The Marcia Katz Scholarship Award

The Knoxville Association of Women Executives (KAWE) annually awards the Marcia Katz Scholarship to a woman scholar of promise who shows an interest in continuing her education and in developing as a professional in a field of her choice. Marcia Katz was the first woman to receive a Ph.D. in Engineering from the University of Tennessee. To honor her contributions in nuclear engineering research, teaching, and public service, KAWE has named and awarded this scholarship in her honor since 1990.

Scholarship recipients receive a cash award. Applications are available on the website,, and must be submitted to by June 30, 2021. The awardee will be selected in October and recognized at a KAWE luncheon with a check presentation in November. Rader Hayes is chairing the 2021 scholarship selection committee.

Meet the deadline for receipt of applications, which is June 30, 2021.

Eligibility is limited to women who

    • Have completed at least one semester at a 4-year accredited college
    • Are currently enrolled to take classes as an undergraduate
    • Are available for an interview if requested
    • Provide an official copy of a current college transcript
    • Provide contact information for two references
    • Are not an immediate family member of a KAWE member
    • Meet the deadline for receipt of applications, which is June 30, 2021.

Locally founded in 1982, the Knoxville Association of Women Executives is a member-led business and professional membership organization. It strives to provide executive women with opportunities to grow professionally including networking, building relationships, personal and professional development, mentoring, and leadership.  The group meets on the second Thursday of each month. More information about the organization and the award is available at

About Marcia Katz

Dr. E. Marcia Katz was an active KAWE member and the first woman to earn a mechanical engineering degree from UT (1975). After working for a national lab near Paris, France, Katz became the first female faculty member at the UT College of Engineering, where she taught, conducted research, and retired in 1985 as an associate professor of nuclear engineering. In 1985, she worked for Senator Jim Sasser, Washington DC, and returned in 1995 as a White House fellow advising the Clinton Administration on scientific and technological matters. Her recognition in 1978-79 as the Lily Fellow for Improving Undergraduate Teaching initiated a long list of honors and achievements, inspiring the KAWE scholarship, which we award in her name. Click HERE to read a tribute from Emma Bea Stallings, who read this tribute at Dr. Katz’ life celebration held by KAWE members in Knoxville. Click HERE to read a tribute from Thomas W. Broadhead, Ph.D., Professor and Director of Undergraduate Academic Advancement, UTK, a friend and colleague of Dr. Katz. Click HERE to read her obit.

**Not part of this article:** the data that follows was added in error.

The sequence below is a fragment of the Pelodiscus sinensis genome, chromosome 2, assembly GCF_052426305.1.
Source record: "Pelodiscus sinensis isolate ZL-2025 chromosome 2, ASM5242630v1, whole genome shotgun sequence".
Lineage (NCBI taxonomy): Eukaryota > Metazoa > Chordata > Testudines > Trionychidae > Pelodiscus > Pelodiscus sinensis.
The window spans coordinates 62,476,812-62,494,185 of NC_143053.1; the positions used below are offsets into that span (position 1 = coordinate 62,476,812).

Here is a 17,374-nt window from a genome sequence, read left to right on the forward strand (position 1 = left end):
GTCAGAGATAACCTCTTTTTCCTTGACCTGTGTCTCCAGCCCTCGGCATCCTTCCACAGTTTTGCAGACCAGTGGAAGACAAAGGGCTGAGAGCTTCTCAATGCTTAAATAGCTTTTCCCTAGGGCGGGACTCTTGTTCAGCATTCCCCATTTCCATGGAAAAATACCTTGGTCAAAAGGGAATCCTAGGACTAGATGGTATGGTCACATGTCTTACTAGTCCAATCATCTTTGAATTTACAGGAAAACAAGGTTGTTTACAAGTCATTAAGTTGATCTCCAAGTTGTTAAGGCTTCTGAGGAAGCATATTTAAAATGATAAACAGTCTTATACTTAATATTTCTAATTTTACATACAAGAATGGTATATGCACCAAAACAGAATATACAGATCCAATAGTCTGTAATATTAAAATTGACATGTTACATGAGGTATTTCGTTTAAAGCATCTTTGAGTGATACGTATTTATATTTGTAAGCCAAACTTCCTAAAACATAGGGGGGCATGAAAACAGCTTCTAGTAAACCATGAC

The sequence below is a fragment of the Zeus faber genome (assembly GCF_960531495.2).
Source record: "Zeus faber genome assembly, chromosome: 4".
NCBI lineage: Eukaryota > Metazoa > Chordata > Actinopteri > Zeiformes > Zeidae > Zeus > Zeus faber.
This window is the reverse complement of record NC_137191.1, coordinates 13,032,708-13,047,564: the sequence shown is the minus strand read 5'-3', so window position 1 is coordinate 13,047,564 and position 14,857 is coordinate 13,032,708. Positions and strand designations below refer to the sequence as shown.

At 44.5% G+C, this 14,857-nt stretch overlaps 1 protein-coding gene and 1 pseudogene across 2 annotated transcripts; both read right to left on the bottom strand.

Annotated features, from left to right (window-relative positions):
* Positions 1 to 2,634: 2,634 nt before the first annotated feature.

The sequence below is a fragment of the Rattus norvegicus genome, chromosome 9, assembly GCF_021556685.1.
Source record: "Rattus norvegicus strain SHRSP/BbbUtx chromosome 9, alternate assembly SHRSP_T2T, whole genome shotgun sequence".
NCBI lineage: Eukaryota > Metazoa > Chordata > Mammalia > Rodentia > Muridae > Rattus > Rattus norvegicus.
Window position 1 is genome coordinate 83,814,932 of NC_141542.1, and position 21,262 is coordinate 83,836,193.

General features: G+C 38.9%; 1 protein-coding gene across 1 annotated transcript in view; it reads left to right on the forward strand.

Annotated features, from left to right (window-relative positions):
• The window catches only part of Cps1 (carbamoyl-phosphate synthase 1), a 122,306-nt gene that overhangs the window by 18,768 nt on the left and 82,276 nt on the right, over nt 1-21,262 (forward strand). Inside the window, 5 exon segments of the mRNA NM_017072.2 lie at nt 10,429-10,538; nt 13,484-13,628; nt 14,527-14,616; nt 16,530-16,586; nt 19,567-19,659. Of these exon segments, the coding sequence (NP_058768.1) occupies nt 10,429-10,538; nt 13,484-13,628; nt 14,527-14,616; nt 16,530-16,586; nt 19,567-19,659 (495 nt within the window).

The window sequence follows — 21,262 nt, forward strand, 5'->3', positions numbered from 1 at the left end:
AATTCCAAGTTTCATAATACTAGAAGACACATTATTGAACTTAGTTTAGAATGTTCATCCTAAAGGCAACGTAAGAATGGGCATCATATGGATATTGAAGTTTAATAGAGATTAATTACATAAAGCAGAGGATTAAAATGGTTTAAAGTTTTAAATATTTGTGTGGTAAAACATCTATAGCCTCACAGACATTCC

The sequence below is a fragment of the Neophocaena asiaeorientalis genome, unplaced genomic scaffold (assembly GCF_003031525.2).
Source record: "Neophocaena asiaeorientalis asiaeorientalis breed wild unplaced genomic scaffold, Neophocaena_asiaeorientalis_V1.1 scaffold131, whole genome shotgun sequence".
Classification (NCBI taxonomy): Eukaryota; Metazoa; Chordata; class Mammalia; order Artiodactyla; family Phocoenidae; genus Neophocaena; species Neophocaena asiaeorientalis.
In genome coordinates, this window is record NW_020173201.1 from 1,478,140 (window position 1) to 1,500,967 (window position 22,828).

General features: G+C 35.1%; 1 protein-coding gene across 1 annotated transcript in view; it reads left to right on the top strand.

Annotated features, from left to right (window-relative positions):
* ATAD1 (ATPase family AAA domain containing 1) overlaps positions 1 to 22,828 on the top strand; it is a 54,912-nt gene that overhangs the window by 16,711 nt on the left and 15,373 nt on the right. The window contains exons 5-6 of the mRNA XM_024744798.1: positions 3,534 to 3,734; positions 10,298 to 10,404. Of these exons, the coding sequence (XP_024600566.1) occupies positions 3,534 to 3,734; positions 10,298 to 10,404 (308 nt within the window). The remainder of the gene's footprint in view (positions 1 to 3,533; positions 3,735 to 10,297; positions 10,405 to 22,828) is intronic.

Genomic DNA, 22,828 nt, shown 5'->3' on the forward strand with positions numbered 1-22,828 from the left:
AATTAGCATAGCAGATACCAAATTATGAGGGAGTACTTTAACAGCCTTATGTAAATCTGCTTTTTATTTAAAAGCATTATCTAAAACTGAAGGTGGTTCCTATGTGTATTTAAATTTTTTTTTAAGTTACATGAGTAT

2020 Marcia Katz Scholarship Winners







Mya Pinson                                                                                                                                                                                      Rachel An

Mya Pinson is a sophomore at the University of Tennessee at Knoxville majoring in Aerospace Engineering. She is passionate about engineering and plans to use her physics, math, and research skills to become an engineer at NASA. Her inspiration comes from the black women aerospace engineers such as those featured in the movie Hidden Figures who worked for NASA and aided in the orbit of the Friendship 7.

Rachel An is currently pursuing a Mechanical Engineering degree at the University of Tennessee, Knoxville. After discovering her passion for marine renewable energy, she hopes to continue her education to explore and grow in this field. Just as Marcia Katz bravely pursued paths rarely taken by being the first woman to earn a Ph.D. in Engineering from UT, Rachel desires to pursue a challenging and unfamiliar path into marine renewable energy, a nascent industry with its future wrapped in uncertainty, yet promising great potential. In the next five to ten years she hopes to contribute to strengthening the marine renewable energy sector to help the United States gain a stronger clean energy portfolio.